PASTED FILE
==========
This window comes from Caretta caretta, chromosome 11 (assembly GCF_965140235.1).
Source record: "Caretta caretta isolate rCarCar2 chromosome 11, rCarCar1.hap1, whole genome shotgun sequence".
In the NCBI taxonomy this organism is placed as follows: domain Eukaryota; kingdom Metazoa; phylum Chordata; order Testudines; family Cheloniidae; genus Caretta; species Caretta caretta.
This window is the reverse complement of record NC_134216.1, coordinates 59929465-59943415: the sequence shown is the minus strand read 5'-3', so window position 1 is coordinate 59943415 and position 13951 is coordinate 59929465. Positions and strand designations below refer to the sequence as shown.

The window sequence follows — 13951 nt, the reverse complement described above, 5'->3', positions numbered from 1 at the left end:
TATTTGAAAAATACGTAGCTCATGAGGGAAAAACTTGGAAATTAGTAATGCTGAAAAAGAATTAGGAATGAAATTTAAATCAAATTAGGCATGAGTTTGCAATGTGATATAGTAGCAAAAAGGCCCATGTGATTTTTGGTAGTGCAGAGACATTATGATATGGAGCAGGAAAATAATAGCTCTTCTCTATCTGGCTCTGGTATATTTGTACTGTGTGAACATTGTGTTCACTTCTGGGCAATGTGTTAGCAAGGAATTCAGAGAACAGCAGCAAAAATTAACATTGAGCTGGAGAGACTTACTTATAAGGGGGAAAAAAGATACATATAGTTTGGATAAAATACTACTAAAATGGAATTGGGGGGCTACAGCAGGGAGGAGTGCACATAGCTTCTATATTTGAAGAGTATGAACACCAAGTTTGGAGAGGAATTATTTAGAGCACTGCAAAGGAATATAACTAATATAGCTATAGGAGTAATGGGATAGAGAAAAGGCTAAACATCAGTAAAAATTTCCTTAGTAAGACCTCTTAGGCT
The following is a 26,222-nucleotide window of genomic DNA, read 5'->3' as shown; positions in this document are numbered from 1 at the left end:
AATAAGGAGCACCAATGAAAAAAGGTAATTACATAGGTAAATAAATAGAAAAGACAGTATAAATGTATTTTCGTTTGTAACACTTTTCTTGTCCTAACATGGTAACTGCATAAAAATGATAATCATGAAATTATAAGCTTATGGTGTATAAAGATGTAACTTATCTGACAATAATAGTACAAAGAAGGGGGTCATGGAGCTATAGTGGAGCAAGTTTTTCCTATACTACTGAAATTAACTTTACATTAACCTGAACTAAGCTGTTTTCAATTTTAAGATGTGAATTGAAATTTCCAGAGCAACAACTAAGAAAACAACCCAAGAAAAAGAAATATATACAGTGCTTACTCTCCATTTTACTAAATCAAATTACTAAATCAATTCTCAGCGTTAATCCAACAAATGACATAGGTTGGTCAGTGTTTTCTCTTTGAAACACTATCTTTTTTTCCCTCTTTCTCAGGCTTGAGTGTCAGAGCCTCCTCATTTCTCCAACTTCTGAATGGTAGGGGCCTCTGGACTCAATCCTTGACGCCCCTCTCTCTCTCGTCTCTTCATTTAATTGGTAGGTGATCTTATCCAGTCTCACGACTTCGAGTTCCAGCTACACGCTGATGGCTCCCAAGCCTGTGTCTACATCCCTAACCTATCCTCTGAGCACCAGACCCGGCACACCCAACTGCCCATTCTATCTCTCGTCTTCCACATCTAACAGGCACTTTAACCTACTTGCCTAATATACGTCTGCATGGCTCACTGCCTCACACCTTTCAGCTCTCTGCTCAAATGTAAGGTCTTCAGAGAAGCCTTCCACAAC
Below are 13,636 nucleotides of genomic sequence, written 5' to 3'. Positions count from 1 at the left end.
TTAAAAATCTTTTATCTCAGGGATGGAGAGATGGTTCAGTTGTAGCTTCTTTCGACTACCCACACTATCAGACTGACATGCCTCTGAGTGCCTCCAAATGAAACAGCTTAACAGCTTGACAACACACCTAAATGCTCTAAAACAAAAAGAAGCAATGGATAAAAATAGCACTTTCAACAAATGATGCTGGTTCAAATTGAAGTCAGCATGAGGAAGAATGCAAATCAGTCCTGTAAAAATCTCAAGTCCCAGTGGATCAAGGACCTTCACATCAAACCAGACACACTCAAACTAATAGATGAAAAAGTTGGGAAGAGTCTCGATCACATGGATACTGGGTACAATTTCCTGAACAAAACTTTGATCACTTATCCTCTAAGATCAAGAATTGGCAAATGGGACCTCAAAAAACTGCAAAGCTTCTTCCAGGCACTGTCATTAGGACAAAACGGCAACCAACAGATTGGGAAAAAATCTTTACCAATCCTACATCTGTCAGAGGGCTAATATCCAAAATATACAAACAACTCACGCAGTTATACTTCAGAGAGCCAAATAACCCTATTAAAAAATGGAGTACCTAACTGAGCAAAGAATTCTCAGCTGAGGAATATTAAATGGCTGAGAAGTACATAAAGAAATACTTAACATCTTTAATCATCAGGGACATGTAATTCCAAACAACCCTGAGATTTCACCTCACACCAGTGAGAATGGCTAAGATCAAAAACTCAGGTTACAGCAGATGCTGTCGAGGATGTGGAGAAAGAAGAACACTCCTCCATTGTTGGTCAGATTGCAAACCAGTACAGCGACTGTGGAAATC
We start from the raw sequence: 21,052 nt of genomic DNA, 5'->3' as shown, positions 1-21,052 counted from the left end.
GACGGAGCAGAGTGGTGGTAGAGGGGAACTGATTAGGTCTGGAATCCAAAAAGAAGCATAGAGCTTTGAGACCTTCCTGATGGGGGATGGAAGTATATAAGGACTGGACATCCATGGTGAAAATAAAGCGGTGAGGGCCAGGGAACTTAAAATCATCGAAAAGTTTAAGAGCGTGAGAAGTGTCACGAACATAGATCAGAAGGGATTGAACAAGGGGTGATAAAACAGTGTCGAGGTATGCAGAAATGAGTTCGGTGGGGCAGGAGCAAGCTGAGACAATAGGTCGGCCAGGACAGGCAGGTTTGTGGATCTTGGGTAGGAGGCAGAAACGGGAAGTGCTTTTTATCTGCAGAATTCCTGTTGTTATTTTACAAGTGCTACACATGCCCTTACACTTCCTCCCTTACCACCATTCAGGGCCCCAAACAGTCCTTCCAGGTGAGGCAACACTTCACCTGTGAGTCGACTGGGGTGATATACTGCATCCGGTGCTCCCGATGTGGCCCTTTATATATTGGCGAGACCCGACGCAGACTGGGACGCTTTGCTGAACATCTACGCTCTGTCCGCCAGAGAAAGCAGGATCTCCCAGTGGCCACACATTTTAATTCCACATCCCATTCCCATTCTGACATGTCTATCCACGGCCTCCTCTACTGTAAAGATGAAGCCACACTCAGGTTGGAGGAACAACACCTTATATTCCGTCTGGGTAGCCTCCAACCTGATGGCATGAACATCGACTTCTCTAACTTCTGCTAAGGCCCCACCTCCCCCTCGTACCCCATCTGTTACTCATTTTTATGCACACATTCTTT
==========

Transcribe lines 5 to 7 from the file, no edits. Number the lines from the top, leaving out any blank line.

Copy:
The window sequence follows — 13951 nt, the reverse complement described above, 5'->3', positions numbered from 1 at the left end:
TATTTGAAAAATACGTAGCTCATGAGGGAAAAACTTGGAAATTAGTAATGCTGAAAAAGAATTAGGAATGAAATTTAAATCAAATTAGGCATGAGTTTGCAATGTGATATAGTAGCAAAAAGGCCCATGTGATTTTTGGTAGTGCAGAGACATTATGATATGGAGCAGGAAAATAATAGCTCTTCTCTATCTGGCTCTGGTATATTTGTACTGTGTGAACATTGTGTTCACTTCTGGGCAATGTGTTAGCAAGGAATTCAGAGAACAGCAGCAAAAATTAACATTGAGCTGGAGAGACTTACTTATAAGGGGGAAAAAAGATACATATAGTTTGGATAAAATACTACTAAAATGGAATTGGGGGGCTACAGCAGGGAGGAGTGCACATAGCTTCTATATTTGAAGAGTATGAACACCAAGTTTGGAGAGGAATTATTTAGAGCACTGCAAAGGAATATAACTAATATAGCTATAGGAGTAATGGGATAGAGAAAAGGCTAAACATCAGTAAAAATTTCCTTAGTAAGACCTCTTAGGCT
The following is a 26,222-nucleotide window of genomic DNA, read 5'->3' as shown; positions in this document are numbered from 1 at the left end: